One thing that has made my new job even harder is dealing with the financial fallout in Michigan as it affects state and university budgets. A review of several books that deal with University funding appeared in the New York Review of Books last week, and it pretty well describes some of the pressures I’m seeing.
It’s a longish essay, and well worth reading if you want to understand the Hobson’s Choice we face in higher education right now. Some highlights:
“at public institutions, where tuition historically has been kept relatively low by means of a subsidy derived from tax revenue, the financial model is also at risk. These institutions—long before the current crisis—were seeing … “massive disinvestment” by the states.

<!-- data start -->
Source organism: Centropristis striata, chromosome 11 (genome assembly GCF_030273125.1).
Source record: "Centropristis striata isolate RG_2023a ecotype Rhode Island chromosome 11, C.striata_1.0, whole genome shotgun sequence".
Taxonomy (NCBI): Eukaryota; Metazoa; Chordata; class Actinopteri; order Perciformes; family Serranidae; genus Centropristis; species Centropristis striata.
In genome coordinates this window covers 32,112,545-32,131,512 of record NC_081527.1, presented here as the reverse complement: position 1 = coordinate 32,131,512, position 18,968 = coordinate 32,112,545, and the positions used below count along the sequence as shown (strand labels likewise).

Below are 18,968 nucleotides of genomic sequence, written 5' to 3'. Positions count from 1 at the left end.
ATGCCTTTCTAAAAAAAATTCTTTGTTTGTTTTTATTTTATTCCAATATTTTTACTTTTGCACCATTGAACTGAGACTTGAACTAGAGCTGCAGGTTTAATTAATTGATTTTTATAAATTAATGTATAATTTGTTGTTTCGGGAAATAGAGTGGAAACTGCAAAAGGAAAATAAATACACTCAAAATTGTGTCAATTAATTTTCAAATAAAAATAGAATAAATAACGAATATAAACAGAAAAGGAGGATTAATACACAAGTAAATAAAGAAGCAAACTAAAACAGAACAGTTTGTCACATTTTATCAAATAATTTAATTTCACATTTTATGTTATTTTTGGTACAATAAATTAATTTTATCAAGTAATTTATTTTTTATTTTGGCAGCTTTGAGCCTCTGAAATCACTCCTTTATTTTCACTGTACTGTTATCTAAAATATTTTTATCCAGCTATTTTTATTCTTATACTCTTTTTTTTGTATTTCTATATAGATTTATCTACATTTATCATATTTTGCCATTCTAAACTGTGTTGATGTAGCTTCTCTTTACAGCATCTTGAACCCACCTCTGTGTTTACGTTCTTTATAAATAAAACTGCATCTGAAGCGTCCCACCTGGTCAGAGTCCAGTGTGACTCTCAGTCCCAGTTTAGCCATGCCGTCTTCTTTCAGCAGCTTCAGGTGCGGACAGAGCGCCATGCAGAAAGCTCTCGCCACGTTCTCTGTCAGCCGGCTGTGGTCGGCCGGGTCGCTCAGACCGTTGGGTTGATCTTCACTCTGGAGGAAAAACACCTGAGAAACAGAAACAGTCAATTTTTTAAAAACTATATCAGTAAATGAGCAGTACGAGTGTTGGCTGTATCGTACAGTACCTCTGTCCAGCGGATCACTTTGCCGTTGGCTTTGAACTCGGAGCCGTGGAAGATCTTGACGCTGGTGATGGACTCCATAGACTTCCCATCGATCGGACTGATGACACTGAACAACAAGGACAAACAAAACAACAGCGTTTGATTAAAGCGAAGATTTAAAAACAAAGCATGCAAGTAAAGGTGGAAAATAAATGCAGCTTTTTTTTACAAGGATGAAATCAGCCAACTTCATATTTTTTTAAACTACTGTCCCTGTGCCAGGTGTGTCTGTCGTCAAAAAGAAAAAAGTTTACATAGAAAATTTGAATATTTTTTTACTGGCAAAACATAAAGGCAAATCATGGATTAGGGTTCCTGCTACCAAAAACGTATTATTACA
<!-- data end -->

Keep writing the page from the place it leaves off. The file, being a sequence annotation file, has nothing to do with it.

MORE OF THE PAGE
…On the expense side, one finds the usual strategies: salary and hiring freezes, reduction of staff by layoffs or attrition, cancellation or postponement of construction projects….On the revenue side, some institutions…are increasing the number of undergraduate students they admit, in order to collect additional tuition to help close the budget gap….
such a strategy stretches the capacity of existing dormitories, classrooms, and advisers at just the time when more and more students, facing a contracting job market and longer odds against getting into and paying for graduate school, are turning to the career and counseling services for help
In short, the financial crisis not only is threatening the livelihood of faculty and staff but is also degrading the experience of students.
Yup. That’s about right.